Project length: 2 weeks
Groupwork: 2 students
My role: Project management, Ideation, Visual documentation, Code tinkering
In this course me and a fellow student experimented with screen space on small screens. Our initial question was: How can we work with screens space in a new way? Most of today’s interactions with screens operate mainly with finger gestures, which can be static and still for the majority of our bodies. In this project we explored new possibilities using the accelerometer that are included in most Phones, but a rarely used (with the exception of mobile games) for creating or hiding screen space. We did this with the ambition to create a broader interaction with our most popular device, connecting physical space with digital screen space movement.
What I learned from this project was how to take advantage of already existing and known hardware and explore new possibilities for interaction and communicating around code and interaction.
3 SKETCHES – OUR DESIGN PROCESS
Hide and tilt
In this first sketch we worked with hiding and showing content with tilting. We took some inspiration from the way we normally search quickly through a book and also looked at apps showing parts of its content, and how they indicate more content outside the screen. We also discovered that the Samsung galaxy s8+ had a similar function.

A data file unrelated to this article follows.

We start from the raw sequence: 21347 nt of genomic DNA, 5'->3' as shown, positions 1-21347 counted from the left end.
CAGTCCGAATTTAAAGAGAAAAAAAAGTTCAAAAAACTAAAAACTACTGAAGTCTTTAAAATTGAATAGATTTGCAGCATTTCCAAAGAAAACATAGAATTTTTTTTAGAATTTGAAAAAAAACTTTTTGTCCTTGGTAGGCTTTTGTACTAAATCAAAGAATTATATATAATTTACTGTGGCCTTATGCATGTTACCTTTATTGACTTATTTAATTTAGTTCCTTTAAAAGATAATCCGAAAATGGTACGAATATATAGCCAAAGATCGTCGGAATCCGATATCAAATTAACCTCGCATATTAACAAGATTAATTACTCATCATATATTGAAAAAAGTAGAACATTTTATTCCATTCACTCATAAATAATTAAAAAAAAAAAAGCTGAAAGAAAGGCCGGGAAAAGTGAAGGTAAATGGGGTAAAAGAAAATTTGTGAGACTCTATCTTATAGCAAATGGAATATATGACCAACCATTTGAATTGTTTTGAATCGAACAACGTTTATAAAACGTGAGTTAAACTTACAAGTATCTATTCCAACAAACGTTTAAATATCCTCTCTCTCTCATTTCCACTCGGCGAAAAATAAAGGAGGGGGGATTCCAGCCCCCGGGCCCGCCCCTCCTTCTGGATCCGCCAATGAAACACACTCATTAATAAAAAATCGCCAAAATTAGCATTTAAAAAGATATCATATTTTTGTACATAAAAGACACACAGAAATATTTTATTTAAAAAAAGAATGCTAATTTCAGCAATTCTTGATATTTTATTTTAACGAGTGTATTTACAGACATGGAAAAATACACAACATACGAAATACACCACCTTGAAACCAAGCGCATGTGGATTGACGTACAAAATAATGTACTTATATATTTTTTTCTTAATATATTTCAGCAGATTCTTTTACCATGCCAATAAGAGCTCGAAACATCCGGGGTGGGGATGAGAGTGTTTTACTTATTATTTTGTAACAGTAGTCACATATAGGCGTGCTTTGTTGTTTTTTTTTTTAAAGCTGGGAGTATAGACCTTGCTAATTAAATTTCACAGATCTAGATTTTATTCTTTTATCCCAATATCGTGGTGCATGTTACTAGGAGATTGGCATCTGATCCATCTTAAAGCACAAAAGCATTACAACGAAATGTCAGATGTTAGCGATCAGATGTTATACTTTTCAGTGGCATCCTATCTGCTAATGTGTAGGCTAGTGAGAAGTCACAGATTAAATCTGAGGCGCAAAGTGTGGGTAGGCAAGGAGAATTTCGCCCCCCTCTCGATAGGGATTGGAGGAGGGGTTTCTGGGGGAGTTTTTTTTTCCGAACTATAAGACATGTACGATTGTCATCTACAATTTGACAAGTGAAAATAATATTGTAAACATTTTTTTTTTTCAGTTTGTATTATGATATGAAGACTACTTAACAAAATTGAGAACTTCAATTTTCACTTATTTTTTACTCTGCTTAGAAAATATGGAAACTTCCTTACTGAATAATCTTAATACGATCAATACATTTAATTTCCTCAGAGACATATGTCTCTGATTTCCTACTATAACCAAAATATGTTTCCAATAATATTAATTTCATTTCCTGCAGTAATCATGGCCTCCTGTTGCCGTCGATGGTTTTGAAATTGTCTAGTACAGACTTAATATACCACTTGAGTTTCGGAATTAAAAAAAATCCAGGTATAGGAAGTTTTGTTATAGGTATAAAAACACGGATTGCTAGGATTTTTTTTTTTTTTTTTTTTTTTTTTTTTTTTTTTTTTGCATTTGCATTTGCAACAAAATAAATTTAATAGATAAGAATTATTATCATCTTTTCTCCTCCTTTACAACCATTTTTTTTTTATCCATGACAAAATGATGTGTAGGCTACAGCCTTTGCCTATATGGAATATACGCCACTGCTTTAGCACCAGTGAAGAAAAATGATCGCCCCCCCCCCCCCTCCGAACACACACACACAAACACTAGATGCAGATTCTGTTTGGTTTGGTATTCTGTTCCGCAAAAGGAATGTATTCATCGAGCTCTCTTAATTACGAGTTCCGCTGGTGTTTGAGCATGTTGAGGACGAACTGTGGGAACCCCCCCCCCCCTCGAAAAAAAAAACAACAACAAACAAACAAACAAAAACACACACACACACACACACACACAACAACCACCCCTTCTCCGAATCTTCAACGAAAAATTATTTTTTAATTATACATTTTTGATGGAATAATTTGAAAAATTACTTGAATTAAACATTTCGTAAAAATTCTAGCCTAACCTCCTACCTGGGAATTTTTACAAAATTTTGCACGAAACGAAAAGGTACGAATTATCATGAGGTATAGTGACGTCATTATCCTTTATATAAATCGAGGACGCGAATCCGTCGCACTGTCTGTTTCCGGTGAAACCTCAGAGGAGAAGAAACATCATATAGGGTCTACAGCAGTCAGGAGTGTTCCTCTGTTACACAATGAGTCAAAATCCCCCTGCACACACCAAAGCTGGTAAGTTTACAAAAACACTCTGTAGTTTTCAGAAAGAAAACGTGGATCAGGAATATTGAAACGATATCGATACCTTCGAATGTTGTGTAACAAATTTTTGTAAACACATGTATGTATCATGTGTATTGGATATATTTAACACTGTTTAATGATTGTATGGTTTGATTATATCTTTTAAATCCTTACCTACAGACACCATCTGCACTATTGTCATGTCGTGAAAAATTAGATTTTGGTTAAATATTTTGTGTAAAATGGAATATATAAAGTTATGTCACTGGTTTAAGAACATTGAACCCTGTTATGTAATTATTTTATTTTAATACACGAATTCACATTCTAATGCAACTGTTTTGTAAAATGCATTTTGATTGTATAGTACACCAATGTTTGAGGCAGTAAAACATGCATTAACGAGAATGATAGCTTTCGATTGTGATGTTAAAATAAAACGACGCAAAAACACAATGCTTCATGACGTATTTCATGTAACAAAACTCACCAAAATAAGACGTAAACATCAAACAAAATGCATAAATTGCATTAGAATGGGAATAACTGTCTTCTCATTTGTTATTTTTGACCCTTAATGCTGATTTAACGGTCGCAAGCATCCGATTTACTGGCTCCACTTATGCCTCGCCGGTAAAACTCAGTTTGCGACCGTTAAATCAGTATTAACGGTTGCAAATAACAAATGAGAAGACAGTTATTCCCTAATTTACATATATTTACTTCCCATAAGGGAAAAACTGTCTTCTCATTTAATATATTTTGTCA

Through the process of developing and prototyping, when performing user testing, we got indications that the interaction could seem too unfamiliar for users trying it out for the first time. We consequently made a small instructive animation as an introduction to how to use it. Once introduced and implemented by the user it would not be needed anymore.
Tilt and stretch
With this sketch we wanted to try if we could add a depth dimension to creation of screen space and to combine tilting with a pinch screen gesture. This would enable the user to stretch and open up a new space behind the first layer.
Tilt and quick scroll
With this sketch we wanted to try if tilting could be used for scrolling through bigger amounts of content. Could that be an interesting way of scrolling through a large image archive?
I think that this tilt interaction could be useful one, but I see some challenges for it to be commonly used.
- The drop issue, several times when working on the sketches I accidently dropped my phone. For it to work for a wider range of users, we properly have to develop more refined tilting interactions and introduce them over time.
- There is a risk that this interaction could be activated by accident, if not being distinct enough or being used in the right context.
- Since its not familiar interaction, users need to feel at home with the interaction, much like the “search quickly through a book”-example that feel natural doing with a book in the physical world but not doing something similar with a mobile device in your hand using your wrist.